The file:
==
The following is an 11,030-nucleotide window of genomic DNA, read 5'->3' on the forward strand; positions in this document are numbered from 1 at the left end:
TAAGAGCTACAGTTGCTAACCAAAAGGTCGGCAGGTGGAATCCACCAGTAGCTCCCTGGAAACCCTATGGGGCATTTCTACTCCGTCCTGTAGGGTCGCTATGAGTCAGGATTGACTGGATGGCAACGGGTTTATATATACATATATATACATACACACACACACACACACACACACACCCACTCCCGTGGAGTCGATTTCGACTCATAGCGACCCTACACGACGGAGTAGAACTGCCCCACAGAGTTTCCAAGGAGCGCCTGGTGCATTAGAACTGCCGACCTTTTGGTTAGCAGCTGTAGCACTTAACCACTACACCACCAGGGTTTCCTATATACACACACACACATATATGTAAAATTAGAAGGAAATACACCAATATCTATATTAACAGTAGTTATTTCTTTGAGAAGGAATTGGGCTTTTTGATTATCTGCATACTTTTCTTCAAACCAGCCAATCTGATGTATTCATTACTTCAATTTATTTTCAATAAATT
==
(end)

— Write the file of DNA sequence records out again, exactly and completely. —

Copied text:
The following is an 11,030-nucleotide window of genomic DNA, read 5'->3' on the forward strand; positions in this document are numbered from 1 at the left end:
TAAGAGCTACAGTTGCTAACCAAAAGGTCGGCAGGTGGAATCCACCAGTAGCTCCCTGGAAACCCTATGGGGCATTTCTACTCCGTCCTGTAGGGTCGCTATGAGTCAGGATTGACTGGATGGCAACGGGTTTATATATACATATATATACATACACACACACACACACACACACACACCCACTCCCGTGGAGTCGATTTCGACTCATAGCGACCCTACACGACGGAGTAGAACTGCCCCACAGAGTTTCCAAGGAGCGCCTGGTGCATTAGAACTGCCGACCTTTTGGTTAGCAGCTGTAGCACTTAACCACTACACCACCAGGGTTTCCTATATACACACACACACATATATGTAAAATTAGAAGGAAATACACCAATATCTATATTAACAGTAGTTATTTCTTTGAGAAGGAATTGGGCTTTTTGATTATCTGCATACTTTTCTTCAAACCAGCCAATCTGATGTATTCATTACTTCAATTTATTTTCAATAAATT